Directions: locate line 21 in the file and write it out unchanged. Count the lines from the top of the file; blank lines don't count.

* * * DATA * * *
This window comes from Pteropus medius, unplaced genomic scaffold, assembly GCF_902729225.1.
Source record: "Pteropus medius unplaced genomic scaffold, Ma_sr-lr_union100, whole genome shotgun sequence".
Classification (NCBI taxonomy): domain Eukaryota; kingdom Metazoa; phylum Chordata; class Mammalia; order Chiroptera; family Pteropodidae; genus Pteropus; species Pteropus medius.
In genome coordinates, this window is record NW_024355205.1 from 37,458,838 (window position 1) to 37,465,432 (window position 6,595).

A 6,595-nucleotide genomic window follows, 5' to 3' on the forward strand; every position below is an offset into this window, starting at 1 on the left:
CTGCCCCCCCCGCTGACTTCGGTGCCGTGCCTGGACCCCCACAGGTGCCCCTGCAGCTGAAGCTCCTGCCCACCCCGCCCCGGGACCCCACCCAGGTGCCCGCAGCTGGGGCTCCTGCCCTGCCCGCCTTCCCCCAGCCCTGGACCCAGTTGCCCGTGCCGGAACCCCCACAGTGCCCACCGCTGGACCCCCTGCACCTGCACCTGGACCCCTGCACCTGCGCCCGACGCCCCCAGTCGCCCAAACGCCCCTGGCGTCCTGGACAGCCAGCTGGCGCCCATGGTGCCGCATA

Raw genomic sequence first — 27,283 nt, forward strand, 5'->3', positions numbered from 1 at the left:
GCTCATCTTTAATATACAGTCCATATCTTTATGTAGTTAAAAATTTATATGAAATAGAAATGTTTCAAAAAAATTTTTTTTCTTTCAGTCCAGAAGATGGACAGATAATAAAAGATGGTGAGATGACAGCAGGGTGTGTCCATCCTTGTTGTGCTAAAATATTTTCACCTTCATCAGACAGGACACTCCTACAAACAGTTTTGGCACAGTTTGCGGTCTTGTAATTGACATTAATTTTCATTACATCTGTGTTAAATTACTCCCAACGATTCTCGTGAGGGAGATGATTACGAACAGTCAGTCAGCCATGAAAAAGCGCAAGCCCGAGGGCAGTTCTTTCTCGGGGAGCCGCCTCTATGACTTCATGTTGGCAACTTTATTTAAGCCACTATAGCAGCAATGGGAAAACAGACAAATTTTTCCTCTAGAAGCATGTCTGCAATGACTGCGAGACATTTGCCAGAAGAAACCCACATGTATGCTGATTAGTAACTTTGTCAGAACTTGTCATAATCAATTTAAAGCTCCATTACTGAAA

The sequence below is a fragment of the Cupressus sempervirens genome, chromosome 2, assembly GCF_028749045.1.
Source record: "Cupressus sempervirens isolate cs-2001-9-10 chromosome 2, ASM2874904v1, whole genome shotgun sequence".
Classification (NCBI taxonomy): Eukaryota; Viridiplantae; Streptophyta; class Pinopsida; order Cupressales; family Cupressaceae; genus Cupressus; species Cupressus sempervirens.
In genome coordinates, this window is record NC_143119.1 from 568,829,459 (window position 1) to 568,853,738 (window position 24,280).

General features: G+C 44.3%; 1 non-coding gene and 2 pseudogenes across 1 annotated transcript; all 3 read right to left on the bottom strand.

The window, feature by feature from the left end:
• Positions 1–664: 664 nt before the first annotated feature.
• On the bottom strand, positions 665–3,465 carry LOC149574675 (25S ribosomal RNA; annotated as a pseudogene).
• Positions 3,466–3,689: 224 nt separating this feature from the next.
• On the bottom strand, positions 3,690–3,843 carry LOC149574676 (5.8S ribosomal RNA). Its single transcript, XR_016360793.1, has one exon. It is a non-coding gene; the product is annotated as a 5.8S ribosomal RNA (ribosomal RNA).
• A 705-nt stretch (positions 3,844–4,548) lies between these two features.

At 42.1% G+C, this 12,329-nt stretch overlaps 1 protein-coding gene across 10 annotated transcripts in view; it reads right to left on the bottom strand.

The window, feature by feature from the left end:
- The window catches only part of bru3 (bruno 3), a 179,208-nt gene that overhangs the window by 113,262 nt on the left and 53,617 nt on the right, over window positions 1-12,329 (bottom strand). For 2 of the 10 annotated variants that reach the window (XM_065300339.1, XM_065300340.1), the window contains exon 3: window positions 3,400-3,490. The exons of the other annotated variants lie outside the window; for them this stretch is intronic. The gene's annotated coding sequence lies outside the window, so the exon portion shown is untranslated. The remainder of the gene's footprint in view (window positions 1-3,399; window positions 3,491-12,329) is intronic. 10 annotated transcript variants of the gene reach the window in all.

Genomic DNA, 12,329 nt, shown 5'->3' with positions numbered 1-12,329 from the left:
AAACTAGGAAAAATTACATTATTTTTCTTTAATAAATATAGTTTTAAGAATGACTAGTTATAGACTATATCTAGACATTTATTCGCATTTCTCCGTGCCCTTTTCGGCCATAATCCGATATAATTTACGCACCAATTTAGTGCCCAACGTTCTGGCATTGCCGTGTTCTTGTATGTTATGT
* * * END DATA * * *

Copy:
The window, feature by feature from the left end: